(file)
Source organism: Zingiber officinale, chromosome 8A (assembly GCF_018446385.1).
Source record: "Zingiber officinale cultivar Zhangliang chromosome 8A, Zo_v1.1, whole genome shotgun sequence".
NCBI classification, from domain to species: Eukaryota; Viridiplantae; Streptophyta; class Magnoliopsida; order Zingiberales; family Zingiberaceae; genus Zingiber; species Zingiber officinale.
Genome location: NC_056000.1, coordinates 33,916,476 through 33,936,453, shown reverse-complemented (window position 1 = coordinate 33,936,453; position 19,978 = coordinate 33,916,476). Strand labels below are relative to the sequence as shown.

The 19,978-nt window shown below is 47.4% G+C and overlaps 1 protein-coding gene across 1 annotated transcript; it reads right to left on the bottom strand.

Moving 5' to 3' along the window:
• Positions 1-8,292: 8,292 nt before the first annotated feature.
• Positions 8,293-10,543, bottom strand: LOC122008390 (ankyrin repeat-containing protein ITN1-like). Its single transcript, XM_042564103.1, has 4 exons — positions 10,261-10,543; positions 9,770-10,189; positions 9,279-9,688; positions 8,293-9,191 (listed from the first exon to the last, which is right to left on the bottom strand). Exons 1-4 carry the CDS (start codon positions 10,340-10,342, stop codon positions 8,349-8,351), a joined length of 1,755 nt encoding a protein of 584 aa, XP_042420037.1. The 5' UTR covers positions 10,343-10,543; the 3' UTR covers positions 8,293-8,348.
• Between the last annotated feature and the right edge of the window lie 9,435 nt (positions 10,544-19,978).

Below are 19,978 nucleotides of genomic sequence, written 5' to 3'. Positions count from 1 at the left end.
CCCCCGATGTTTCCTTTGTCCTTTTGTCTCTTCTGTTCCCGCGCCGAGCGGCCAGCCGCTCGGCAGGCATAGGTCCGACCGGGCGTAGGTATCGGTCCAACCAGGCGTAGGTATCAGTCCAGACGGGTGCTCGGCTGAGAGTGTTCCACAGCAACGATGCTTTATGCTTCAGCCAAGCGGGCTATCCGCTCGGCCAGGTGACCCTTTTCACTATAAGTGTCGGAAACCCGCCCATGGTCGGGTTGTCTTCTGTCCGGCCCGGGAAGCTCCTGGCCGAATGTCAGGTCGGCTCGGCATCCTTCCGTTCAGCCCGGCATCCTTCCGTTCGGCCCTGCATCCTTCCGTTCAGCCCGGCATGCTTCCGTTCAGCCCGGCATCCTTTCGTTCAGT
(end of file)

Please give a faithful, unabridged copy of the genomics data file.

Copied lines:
Source organism: Zingiber officinale, chromosome 8A (assembly GCF_018446385.1).
Source record: "Zingiber officinale cultivar Zhangliang chromosome 8A, Zo_v1.1, whole genome shotgun sequence".
NCBI classification, from domain to species: Eukaryota; Viridiplantae; Streptophyta; class Magnoliopsida; order Zingiberales; family Zingiberaceae; genus Zingiber; species Zingiber officinale.
Genome location: NC_056000.1, coordinates 33,916,476 through 33,936,453, shown reverse-complemented (window position 1 = coordinate 33,936,453; position 19,978 = coordinate 33,916,476). Strand labels below are relative to the sequence as shown.

The 19,978-nt window shown below is 47.4% G+C and overlaps 1 protein-coding gene across 1 annotated transcript; it reads right to left on the bottom strand.

Moving 5' to 3' along the window:
• Positions 1-8,292: 8,292 nt before the first annotated feature.
• Positions 8,293-10,543, bottom strand: LOC122008390 (ankyrin repeat-containing protein ITN1-like). Its single transcript, XM_042564103.1, has 4 exons — positions 10,261-10,543; positions 9,770-10,189; positions 9,279-9,688; positions 8,293-9,191 (listed from the first exon to the last, which is right to left on the bottom strand). Exons 1-4 carry the CDS (start codon positions 10,340-10,342, stop codon positions 8,349-8,351), a joined length of 1,755 nt encoding a protein of 584 aa, XP_042420037.1. The 5' UTR covers positions 10,343-10,543; the 3' UTR covers positions 8,293-8,348.
• Between the last annotated feature and the right edge of the window lie 9,435 nt (positions 10,544-19,978).

Below are 19,978 nucleotides of genomic sequence, written 5' to 3'. Positions count from 1 at the left end.
CCCCCGATGTTTCCTTTGTCCTTTTGTCTCTTCTGTTCCCGCGCCGAGCGGCCAGCCGCTCGGCAGGCATAGGTCCGACCGGGCGTAGGTATCGGTCCAACCAGGCGTAGGTATCAGTCCAGACGGGTGCTCGGCTGAGAGTGTTCCACAGCAACGATGCTTTATGCTTCAGCCAAGCGGGCTATCCGCTCGGCCAGGTGACCCTTTTCACTATAAGTGTCGGAAACCCGCCCATGGTCGGGTTGTCTTCTGTCCGGCCCGGGAAGCTCCTGGCCGAATGTCAGGTCGGCTCGGCATCCTTCCGTTCAGCCCGGCATCCTTCCGTTCGGCCCTGCATCCTTCCGTTCAGCCCGGCATGCTTCCGTTCAGCCCGGCATCCTTTCGTTCAGT